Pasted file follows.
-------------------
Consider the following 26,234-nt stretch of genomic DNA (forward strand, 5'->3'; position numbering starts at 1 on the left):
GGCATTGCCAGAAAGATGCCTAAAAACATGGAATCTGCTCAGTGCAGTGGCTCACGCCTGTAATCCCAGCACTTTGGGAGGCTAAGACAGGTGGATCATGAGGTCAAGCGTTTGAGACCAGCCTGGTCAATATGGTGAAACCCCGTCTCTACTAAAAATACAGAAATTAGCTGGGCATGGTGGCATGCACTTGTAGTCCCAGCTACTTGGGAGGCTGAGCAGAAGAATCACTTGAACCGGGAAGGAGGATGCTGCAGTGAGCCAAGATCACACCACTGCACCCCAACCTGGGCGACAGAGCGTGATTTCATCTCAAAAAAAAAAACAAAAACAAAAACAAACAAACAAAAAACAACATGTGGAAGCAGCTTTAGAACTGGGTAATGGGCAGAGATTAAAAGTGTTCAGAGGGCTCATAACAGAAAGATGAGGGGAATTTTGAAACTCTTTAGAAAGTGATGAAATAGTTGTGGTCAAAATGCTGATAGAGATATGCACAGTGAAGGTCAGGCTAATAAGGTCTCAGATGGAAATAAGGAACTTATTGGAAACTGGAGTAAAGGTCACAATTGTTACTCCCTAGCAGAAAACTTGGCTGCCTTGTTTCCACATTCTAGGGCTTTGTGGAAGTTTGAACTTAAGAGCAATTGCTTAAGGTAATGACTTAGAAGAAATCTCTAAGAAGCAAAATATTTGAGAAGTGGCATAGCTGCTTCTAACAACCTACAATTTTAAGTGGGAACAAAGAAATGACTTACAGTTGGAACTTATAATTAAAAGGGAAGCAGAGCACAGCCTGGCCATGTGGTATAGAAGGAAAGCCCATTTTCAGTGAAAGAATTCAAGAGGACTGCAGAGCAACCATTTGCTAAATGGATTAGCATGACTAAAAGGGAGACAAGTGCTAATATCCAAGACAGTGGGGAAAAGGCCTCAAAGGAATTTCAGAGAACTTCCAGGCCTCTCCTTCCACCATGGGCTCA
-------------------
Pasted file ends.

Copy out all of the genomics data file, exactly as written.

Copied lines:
Consider the following 26,234-nt stretch of genomic DNA (forward strand, 5'->3'; position numbering starts at 1 on the left):
GGCATTGCCAGAAAGATGCCTAAAAACATGGAATCTGCTCAGTGCAGTGGCTCACGCCTGTAATCCCAGCACTTTGGGAGGCTAAGACAGGTGGATCATGAGGTCAAGCGTTTGAGACCAGCCTGGTCAATATGGTGAAACCCCGTCTCTACTAAAAATACAGAAATTAGCTGGGCATGGTGGCATGCACTTGTAGTCCCAGCTACTTGGGAGGCTGAGCAGAAGAATCACTTGAACCGGGAAGGAGGATGCTGCAGTGAGCCAAGATCACACCACTGCACCCCAACCTGGGCGACAGAGCGTGATTTCATCTCAAAAAAAAAAACAAAAACAAAAACAAACAAACAAAAAACAACATGTGGAAGCAGCTTTAGAACTGGGTAATGGGCAGAGATTAAAAGTGTTCAGAGGGCTCATAACAGAAAGATGAGGGGAATTTTGAAACTCTTTAGAAAGTGATGAAATAGTTGTGGTCAAAATGCTGATAGAGATATGCACAGTGAAGGTCAGGCTAATAAGGTCTCAGATGGAAATAAGGAACTTATTGGAAACTGGAGTAAAGGTCACAATTGTTACTCCCTAGCAGAAAACTTGGCTGCCTTGTTTCCACATTCTAGGGCTTTGTGGAAGTTTGAACTTAAGAGCAATTGCTTAAGGTAATGACTTAGAAGAAATCTCTAAGAAGCAAAATATTTGAGAAGTGGCATAGCTGCTTCTAACAACCTACAATTTTAAGTGGGAACAAAGAAATGACTTACAGTTGGAACTTATAATTAAAAGGGAAGCAGAGCACAGCCTGGCCATGTGGTATAGAAGGAAAGCCCATTTTCAGTGAAAGAATTCAAGAGGACTGCAGAGCAACCATTTGCTAAATGGATTAGCATGACTAAAAGGGAGACAAGTGCTAATATCCAAGACAGTGGGGAAAAGGCCTCAAAGGAATTTCAGAGAACTTCCAGGCCTCTCCTTCCACCATGGGCTCA